This soldier in Afghanistan takes comfort with a dog as he gets some rest in between combat in another snap taken by the military photographer 

Ramage's book is an unflinching account of the trials and tribulations of a military photographer in the thick of the fighting, chronicling his time in conflict zones across the world.

Ramage has seen mass graves in Kosovo, famine in Somalia and horrific injuries in Afghanistan, where he says he saw three young men he was stationed with die in the space of three days.

But he said that, as difficult as it sometimes is for him to take a certain photo, he feels he has a duty to document what other people aren't there to see.

'In the end, we're (combat photographers) telling stories,' he says. 

Flight crew clean down a helicopter after transporting a casualty. The stirring pictures come from a new book by Australian photographer Gary Ramage, The Shot
Flight crew clean down a helicopter after transporting a casualty. The stirring pictures come from a new book by Australian photographer Gary Ramage, The Shot

Flight crew clean down a helicopter after transporting a casualty. The stirring pictures come from a new book by Australian photographer Gary Ramage, The Shot

A group of marines are pictured carrying a wounded colleague to safety under direction from the flight medic (pictured left)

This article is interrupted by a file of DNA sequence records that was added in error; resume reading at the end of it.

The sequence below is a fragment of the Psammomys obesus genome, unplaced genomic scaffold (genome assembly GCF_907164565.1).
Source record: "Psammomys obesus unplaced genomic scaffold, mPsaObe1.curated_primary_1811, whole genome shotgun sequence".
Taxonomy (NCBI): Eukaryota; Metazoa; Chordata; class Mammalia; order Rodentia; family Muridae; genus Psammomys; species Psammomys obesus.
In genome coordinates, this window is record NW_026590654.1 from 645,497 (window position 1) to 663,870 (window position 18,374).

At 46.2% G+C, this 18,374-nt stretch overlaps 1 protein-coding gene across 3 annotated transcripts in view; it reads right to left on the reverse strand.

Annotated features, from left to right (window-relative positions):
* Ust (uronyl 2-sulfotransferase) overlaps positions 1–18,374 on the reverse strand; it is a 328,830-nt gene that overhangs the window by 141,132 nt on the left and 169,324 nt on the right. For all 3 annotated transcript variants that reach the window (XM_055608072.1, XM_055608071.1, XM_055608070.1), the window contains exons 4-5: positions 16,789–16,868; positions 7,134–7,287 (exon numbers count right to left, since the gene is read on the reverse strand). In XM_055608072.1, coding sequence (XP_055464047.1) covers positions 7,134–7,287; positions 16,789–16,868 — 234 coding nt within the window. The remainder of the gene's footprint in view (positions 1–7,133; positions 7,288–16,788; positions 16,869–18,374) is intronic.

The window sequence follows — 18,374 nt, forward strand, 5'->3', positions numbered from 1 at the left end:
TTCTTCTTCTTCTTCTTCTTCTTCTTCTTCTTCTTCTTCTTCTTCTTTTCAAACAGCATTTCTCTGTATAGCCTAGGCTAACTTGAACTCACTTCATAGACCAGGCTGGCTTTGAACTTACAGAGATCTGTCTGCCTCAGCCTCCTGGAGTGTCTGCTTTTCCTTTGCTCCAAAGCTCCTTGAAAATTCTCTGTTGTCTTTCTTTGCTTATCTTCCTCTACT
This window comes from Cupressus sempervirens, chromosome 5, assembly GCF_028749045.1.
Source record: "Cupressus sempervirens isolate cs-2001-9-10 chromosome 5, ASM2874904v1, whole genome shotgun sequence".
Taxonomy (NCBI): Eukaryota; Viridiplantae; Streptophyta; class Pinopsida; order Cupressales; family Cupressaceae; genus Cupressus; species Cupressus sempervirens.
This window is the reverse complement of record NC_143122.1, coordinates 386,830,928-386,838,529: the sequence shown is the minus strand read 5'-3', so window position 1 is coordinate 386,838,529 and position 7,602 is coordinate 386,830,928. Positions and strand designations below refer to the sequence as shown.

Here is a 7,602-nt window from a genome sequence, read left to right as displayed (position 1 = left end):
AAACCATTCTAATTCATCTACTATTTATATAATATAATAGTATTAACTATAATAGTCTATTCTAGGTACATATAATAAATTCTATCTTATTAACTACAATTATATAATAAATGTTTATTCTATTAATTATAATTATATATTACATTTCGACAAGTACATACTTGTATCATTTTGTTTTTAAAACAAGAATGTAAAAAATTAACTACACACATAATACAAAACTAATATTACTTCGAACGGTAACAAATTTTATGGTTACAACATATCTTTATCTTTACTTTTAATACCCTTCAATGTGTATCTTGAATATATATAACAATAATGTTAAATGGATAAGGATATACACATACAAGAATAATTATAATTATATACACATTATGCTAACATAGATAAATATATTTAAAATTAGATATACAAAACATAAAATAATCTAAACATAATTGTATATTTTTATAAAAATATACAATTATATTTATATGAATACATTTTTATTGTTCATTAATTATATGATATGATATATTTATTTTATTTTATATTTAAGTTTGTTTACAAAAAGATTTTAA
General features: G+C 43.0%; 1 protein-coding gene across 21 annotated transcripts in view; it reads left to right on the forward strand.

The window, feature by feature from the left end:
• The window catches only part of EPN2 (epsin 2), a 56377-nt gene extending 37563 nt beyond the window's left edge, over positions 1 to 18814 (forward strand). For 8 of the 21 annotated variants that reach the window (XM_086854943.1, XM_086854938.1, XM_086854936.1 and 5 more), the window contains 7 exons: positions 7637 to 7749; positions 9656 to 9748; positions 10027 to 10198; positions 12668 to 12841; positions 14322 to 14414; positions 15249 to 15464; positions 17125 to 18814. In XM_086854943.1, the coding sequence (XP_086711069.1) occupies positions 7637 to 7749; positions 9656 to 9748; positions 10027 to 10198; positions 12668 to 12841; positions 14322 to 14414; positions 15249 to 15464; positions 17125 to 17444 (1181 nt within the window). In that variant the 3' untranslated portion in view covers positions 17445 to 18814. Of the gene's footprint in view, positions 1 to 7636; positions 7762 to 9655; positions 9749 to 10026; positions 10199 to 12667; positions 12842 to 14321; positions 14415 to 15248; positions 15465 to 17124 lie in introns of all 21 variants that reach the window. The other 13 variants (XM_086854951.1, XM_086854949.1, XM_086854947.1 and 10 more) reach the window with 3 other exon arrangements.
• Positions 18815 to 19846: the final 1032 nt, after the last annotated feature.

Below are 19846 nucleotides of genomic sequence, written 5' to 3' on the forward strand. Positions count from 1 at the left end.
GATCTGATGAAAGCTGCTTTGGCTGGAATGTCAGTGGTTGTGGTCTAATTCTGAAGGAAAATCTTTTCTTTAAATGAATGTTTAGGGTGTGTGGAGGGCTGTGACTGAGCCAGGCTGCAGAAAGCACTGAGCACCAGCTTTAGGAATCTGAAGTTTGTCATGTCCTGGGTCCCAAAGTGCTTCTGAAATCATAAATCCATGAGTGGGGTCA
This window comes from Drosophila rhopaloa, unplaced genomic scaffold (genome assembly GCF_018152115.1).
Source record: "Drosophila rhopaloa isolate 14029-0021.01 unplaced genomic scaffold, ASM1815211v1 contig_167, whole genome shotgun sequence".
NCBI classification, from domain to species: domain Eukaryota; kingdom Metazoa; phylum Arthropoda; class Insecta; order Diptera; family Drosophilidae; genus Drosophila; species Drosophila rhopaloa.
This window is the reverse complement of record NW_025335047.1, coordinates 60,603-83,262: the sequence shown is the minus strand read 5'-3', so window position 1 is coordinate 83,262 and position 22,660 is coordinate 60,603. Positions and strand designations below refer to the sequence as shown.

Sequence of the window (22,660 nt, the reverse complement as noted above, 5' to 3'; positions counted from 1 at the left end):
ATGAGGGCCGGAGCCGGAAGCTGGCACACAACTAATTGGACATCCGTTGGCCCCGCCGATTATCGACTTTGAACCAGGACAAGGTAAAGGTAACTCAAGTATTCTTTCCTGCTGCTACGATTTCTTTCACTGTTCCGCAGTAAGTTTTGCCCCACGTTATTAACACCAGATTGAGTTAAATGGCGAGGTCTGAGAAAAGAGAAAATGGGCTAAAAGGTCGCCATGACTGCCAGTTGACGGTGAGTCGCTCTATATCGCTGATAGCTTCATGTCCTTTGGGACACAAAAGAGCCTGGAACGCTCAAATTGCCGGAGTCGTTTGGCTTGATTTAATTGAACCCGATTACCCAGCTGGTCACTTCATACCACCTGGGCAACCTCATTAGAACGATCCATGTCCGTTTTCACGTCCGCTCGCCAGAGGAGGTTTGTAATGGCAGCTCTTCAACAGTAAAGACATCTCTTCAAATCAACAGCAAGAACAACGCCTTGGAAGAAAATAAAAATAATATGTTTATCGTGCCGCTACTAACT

A group of marines are pictured carrying a wounded colleague to safety under direction from the flight medic (pictured left)

A group of marines are pictured carrying a wounded colleague to safety under direction from the flight medic (pictured left)

'We can enlighten, educate, titillate, entertain and outrage. But if we don't tell a story, no one looks at the picture or reads the words. We use all of our skills, talent, access and experience to make you stop and look.

'And if I do my job right, you'll get the flavour of where I've been, and what I've seen, but endure none of the turmoil I endured to make that picture.

'As all photographers know, with great power comes great responsibility.' 

The Shot by Gary Ramage is published by HarperCollins, and is available on Kindle now and in paperback from September 7, here.

The base commander's radio signaller, Private Josh Hetherington from Delta Company, Uruzgan Province, Afghanisatan
The base commander's radio signaller, Private Josh Hetherington from Delta Company, Uruzgan Province, Afghanisatan

The base commander's radio signaller, Private Josh Hetherington from Delta Company, Uruzgan Province, Afghanisatan

The images were taken from the forthcoming book, The Shot, by Australian military photographer Gary Ramage
The images were taken from the forthcoming book, The Shot, by Australian military photographer Gary Ramage

The images were taken from the forthcoming book, The Shot, by Australian military photographer Gary Ramage

 

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Larry White
By Larry White 11/10/2017 08:08:00